The exoplanet, known as a “hot Jupiter,” also does not have any evidence of Rayleigh scattering, which is what causes Earth’s skies to appear blue by “scattering the shorter (bluer) wavelengths of sunlight,” the agency noted. That’s left experts puzzled.

This is an artist's illustration of the super-hot exoplanet WASP-79b, located 780 light-years away. The planet orbits precariously close to a star that is much hotter than our Sun. The planet is larger than Jupiter, and its very deep, hazy atmosphere sizzles at 3,000 degrees Fahrenheit — the temperature of molten glass. The Hubble Space Telescope and other observatories measured how starlight is filtered through the planet's atmosphere, allowing for its chemical composition to be analyzed. Hubble has detected the presence of water vapor. (Credits: NASA, ESA and L. Hustak (STScI))

This is an artist’s illustration of the super-hot exoplanet WASP-79b, located 780 light-years away. The planet orbits precariously close to a star that is much hotter than our Sun. The planet is larger than Jupiter, and its very deep, hazy atmosphere sizzles at 3,000 degrees Fahrenheit — the temperature of molten glass. The Hubble Space Telescope and other observatories measured how starlight is filtered through the planet’s atmosphere, allowing for its chemical composition to be analyzed. Hubble has detected the presence of water vapor. (Credits: NASA, ESA and L. Hustak (STScI))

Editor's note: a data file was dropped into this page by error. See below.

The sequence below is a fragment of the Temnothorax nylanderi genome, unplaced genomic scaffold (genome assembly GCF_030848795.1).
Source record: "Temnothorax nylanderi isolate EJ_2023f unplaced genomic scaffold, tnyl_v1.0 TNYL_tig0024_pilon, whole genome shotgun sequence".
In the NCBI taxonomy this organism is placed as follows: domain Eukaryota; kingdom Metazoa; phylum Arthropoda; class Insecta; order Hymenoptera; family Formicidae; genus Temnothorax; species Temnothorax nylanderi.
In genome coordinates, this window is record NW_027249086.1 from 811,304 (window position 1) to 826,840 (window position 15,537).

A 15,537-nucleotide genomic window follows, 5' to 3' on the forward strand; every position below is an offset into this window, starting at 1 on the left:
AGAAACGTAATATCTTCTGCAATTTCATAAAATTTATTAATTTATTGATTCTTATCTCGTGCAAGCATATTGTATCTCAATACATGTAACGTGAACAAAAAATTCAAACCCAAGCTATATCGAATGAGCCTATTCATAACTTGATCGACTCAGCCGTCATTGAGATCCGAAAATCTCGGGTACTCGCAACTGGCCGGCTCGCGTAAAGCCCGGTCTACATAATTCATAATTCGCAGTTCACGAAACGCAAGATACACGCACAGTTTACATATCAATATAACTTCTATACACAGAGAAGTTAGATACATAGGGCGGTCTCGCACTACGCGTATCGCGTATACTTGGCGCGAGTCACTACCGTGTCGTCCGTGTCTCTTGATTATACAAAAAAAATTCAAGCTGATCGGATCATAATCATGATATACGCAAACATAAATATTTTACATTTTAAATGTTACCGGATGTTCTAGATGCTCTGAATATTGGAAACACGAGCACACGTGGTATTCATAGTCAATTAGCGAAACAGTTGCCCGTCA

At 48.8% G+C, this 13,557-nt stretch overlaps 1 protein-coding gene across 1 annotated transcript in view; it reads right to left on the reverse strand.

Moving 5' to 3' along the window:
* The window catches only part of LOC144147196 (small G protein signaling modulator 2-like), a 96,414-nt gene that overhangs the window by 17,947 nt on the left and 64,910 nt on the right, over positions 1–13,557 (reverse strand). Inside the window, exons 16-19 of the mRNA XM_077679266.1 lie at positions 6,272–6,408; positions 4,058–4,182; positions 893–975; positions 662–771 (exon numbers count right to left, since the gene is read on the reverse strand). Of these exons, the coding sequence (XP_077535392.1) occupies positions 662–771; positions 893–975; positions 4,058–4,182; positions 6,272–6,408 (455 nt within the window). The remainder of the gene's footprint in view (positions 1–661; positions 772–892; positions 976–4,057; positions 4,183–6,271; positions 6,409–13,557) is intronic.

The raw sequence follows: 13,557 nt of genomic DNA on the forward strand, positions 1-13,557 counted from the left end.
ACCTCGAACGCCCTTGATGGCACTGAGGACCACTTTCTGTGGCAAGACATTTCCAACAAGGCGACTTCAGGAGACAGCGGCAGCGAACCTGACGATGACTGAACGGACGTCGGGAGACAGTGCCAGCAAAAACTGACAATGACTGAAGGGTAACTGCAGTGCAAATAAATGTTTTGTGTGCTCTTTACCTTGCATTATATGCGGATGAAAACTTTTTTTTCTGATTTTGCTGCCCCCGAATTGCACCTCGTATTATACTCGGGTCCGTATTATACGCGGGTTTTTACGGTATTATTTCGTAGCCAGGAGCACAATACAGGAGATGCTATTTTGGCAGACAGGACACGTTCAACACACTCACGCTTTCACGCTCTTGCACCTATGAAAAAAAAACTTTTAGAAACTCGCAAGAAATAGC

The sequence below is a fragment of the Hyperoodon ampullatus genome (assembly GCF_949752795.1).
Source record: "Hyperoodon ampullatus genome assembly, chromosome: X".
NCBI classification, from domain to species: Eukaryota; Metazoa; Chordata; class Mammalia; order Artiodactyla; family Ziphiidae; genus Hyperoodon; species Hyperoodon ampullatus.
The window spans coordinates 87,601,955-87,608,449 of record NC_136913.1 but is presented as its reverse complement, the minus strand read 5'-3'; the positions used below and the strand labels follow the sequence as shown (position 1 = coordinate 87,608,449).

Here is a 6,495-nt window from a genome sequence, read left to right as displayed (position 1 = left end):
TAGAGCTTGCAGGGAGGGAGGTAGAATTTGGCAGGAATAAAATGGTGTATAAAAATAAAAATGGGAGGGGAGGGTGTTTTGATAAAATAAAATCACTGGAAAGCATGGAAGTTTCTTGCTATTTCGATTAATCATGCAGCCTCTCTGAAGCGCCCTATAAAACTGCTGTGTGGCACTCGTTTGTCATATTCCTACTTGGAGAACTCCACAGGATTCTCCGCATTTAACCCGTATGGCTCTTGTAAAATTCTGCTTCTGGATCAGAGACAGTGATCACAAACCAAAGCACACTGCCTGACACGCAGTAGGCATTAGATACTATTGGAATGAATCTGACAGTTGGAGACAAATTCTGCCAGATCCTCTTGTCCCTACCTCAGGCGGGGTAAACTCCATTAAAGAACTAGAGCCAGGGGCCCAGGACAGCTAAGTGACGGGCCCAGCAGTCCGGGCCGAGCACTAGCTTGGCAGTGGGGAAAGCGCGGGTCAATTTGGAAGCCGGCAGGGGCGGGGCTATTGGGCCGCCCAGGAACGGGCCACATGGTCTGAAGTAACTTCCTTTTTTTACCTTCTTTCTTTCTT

“This is a strong indication of an unknown atmospheric process that we’re just not accounting for in our physical models,” said researcher Kristin Showalter Sotzen of the Johns Hopkins University in a statement. “I’ve shown the WASP-79b spectrum to a number of colleagues, and their consensus is ‘that’s weird.'”

In addition to having a yellow sky, WASP-79b is exceptionally hot, with an average temperature of approximately 3,000 degrees Fahrenheit, making it one of the largest exoplanets ever observed.

“WASP-79b is twice the mass of Jupiter and is so hot it has an extended atmosphere, which is ideal for studying starlight that is filtered through and grazes the atmosphere on its way toward Earth,” NASA added.

The exoplanet is 780 light-years from Earth in the constellation Eridanus. A light-year, which measures distance in space, equals 6 trillion miles.